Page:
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Learn how much home you can afford to set practical expectations for home buying.

Buying a home is exciting, but the process of making offers and getting mortgage approval can also be stressful. Loan prequalification can help reduce the stress by setting the right expectations as you hunt for your new home. It helps you determine how much house you can afford. It narrows your search and helps minimize the hassle of mortgage approval.

How to prequalify for a home

This free home loan prequalification does most of the work for you. It calculates things like debt-to-income ratio and housing ratio automatically.

  • Enter your gross monthly income on the first line; gross income is what you earn before taxes and other deductions.
  • On line 4 enter your total monthly debt payments, including auto loans, student loans and credit card debt. It should not include the monthly payment on your existing home if you plan to sell.
  • Then, select the term of your loan and interest rate from the dropdown menus.
  • Lines 10-12 tell you everything you need to know:
    • Line 10 is the loan amount – this is the maximum limit on your new mortgage
    • On Line 11 you can find the purchase price, which is the loan amount plus the down payment
    • Then on Line 12 you can see the down payment you need to qualify. We have more information on down payments below the calculator.

Mortgage Prequalifying Calculator

Total Gross Monthly Income (GMI)


Ratios & Debts







Maximum Mortgage Loan Payment Allowed

Enter whichever is less, Line (2) or Line (5)


(estimated taxes and insurance)


(maximum principal and interest payment allowed)



Maximum Mortgage Loan Amount

Multiply Line (9) by $1,000


Maximum Purchase Price

Divide Line (10) by the LTV factor


Down Payment Required

Subtract Line (10) from Line (11)


5 Secrets to Overcoming Down Payment Challenges

#1: 80% LTV is only necessary for a traditional loan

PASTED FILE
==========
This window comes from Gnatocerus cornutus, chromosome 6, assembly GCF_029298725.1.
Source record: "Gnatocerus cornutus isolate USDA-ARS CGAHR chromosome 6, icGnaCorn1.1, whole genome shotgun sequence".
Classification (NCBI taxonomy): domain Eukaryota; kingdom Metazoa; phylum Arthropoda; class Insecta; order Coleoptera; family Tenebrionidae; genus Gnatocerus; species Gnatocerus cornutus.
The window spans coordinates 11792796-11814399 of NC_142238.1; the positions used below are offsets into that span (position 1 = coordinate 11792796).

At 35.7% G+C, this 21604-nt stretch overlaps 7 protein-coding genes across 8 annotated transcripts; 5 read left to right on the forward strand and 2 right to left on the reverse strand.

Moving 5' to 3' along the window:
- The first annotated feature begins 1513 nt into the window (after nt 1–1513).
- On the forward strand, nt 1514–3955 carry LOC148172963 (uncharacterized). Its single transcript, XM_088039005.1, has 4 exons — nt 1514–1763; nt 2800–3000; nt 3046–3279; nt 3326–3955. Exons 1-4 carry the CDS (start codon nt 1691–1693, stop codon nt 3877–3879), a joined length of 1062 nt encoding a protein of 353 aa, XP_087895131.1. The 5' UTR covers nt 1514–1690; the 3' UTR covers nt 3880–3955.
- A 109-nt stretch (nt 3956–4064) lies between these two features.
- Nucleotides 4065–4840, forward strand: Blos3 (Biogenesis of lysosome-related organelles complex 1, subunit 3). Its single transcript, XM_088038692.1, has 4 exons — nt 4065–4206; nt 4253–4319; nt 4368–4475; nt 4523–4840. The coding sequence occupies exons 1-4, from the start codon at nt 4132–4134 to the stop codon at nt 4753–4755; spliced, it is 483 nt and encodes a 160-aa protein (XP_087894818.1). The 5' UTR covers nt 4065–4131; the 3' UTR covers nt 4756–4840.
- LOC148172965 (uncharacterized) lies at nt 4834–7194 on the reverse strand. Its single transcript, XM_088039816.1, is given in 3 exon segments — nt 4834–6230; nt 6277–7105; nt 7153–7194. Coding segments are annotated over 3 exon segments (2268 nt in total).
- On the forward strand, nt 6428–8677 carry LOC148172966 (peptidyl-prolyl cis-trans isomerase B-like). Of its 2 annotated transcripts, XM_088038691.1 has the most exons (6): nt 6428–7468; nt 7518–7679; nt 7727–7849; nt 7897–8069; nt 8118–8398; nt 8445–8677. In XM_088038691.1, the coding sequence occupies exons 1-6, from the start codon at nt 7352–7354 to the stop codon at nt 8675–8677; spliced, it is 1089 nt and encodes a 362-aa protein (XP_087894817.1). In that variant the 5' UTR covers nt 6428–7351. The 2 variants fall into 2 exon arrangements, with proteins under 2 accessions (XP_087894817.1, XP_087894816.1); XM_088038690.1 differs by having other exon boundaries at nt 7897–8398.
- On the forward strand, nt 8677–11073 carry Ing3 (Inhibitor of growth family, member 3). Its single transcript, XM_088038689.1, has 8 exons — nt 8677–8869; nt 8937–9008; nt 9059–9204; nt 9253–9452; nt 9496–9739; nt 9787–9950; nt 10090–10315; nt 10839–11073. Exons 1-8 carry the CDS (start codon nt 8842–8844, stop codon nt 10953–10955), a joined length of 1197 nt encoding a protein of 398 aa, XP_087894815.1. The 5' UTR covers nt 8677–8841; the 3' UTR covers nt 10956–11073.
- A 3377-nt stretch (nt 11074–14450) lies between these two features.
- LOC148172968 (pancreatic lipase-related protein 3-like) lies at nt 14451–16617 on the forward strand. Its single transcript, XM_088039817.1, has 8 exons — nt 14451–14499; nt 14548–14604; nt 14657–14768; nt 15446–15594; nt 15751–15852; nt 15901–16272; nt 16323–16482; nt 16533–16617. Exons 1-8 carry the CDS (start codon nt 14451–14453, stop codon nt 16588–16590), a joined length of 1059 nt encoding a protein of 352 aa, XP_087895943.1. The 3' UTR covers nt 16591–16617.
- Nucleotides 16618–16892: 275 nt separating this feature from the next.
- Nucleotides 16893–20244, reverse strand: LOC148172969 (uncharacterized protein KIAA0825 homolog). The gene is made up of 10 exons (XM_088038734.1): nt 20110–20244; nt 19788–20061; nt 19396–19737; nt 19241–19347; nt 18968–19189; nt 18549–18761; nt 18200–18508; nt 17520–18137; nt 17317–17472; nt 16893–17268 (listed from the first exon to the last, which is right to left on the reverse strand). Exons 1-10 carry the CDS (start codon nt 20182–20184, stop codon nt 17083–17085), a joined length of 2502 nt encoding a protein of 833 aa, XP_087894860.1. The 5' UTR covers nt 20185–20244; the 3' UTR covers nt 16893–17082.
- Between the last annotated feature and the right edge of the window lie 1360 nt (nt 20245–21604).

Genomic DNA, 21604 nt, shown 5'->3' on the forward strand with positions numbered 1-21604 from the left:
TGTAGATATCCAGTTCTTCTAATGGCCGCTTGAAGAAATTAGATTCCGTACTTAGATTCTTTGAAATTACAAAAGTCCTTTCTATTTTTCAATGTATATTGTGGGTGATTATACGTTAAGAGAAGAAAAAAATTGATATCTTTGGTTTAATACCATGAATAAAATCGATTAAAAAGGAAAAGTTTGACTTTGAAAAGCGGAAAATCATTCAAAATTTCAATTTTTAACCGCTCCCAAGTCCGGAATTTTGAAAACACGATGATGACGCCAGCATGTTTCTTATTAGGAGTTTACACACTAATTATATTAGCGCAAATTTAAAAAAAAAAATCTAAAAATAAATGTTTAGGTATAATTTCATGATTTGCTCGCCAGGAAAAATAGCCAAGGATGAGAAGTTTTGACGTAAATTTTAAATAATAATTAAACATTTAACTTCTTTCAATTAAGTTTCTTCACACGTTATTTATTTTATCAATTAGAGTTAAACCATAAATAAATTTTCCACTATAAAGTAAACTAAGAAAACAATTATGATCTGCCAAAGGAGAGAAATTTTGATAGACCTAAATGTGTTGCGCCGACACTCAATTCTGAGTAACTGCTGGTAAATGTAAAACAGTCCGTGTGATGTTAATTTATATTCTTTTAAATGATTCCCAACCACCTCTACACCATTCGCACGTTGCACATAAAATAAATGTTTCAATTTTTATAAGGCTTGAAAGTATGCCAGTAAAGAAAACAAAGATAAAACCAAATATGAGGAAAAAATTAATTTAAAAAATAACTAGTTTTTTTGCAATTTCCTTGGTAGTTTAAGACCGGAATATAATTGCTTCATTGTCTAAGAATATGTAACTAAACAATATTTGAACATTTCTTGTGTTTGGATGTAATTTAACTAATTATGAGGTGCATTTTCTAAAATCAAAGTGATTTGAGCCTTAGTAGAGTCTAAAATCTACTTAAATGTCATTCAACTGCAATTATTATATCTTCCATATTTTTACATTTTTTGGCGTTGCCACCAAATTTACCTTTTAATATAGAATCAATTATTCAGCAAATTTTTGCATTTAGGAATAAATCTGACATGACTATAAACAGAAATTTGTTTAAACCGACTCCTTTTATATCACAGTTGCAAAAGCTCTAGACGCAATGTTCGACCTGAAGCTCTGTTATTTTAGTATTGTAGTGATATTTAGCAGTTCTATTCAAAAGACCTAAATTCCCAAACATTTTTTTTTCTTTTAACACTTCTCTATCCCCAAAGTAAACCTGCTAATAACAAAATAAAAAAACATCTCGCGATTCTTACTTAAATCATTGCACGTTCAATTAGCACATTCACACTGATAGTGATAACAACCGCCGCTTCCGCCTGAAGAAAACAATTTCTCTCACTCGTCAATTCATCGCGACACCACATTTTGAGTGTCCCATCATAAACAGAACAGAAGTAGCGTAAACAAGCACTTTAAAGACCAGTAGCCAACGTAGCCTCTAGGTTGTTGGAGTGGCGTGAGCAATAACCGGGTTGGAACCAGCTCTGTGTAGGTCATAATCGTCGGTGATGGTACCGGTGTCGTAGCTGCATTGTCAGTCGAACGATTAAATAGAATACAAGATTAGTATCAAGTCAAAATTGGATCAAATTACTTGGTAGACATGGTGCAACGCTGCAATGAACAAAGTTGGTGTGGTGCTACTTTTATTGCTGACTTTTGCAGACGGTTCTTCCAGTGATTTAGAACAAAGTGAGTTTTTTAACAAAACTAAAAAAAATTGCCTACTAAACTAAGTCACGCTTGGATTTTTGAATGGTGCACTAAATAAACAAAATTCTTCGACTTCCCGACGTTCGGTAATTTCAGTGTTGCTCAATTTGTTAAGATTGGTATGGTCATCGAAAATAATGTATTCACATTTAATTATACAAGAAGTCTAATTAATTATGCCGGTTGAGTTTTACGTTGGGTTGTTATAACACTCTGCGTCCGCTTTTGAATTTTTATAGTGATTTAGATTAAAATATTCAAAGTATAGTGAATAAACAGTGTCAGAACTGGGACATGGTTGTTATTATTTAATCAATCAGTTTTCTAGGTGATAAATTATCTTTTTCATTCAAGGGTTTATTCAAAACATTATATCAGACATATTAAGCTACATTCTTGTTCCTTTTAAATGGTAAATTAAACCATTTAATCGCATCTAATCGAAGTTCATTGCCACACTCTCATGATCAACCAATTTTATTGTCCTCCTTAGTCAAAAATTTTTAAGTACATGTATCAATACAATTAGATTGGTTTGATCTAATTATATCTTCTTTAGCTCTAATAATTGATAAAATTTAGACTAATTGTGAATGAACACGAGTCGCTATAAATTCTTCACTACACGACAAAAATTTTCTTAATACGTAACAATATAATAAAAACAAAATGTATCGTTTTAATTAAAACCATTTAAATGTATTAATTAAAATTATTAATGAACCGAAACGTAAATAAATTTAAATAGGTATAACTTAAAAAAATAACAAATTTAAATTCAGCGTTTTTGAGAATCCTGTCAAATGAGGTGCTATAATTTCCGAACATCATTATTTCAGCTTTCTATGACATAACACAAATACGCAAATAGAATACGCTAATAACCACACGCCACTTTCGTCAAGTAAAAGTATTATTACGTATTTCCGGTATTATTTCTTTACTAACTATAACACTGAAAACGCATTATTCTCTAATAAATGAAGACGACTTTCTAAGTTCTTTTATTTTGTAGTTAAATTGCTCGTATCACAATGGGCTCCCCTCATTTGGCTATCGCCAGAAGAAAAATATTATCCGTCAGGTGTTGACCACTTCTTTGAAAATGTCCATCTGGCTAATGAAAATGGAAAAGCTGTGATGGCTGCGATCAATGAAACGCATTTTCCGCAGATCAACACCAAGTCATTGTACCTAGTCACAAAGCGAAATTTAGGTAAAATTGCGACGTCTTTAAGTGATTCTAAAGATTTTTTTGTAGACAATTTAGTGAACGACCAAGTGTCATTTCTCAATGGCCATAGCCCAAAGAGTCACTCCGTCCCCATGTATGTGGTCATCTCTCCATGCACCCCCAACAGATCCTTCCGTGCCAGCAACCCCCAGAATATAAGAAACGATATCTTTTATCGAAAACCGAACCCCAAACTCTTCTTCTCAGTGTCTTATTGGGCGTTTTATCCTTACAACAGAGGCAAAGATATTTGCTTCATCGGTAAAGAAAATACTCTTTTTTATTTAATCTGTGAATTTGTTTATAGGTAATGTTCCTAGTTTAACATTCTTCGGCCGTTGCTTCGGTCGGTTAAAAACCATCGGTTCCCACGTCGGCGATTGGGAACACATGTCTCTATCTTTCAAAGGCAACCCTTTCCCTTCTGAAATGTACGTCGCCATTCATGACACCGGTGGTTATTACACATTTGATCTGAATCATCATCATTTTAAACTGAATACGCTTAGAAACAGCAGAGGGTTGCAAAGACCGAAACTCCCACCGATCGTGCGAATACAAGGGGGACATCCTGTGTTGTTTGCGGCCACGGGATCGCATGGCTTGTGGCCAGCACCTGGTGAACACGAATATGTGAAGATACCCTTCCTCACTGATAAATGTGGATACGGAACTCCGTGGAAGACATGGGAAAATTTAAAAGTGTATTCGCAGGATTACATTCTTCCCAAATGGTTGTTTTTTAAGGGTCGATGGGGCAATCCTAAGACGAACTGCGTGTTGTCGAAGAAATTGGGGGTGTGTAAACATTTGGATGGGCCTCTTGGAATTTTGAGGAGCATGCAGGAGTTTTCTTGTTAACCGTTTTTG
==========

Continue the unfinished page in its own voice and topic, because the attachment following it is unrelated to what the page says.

LTV refers to loan-to-value ratio. If you have 80% LTV like you see preset on Line 11, it means you made a 20% down payment.  This qualifies you for a traditional loan and means you’ll pay no Private Mortgage Insurance (PMI).

A 20% down payment is beneficial during approval, because it’s easier and offers more assurance you won’t be rejected. However, these days 20% is not required to buy a home.

#2: You can qualify for FHA loans with as little as 3% down

FHA loans make it easier to qualify if you don’t have the finances to make a 20% down payment. You can qualify for an FHA loan with a down payment as low as 3%. This would mean your LTV on Line 11 would be set to 97 instead of 80. As you can see, if you adjust LTV, it makes your down payment much more affordable.

#3: Less than 20% down requires PMI

If you put less than 20% down on your new home, you will pay Private Mortgage Insurance (PMI) at first. PMI is money that covers the lender until you achieve 80% LTV. It will increase your monthly payment slightly when you first make payments on your loan.

However, once you achieve 80% LTV, you stop paying PMI; that means the remaining balance on your loan is 80% or less of your home’s value. LTV decreases as you: (1) pay off your loan; (2) your home’s value increases over time.

#4: Down payment assistance programs can help you qualify

If you have trouble making a down payment on your own, down payment assistance programs can help you get approved. These are state, county and municipal programs that provide funds for a down payment if you move to a specific location.

In order to qualify for down payment assistance, you must complete a HUD-approved 8-hour homebuyer course. You will receive a certificate of completion that you can use to qualify for down payment assistance. These programs help you overcome the challenge of generating the funds for your down payment.

#5: Talk to a HUD-certified housing counselor!

Down payment assistance programs are highly specific to where you want to buy. So are other programs, such as closing cost assistance. If you want to buy a home but don’t know how to meet the initial costs, call a housing counselor. You can consult with a local, HUD-certified expert who knows how to get around common roadblocks to homeownership.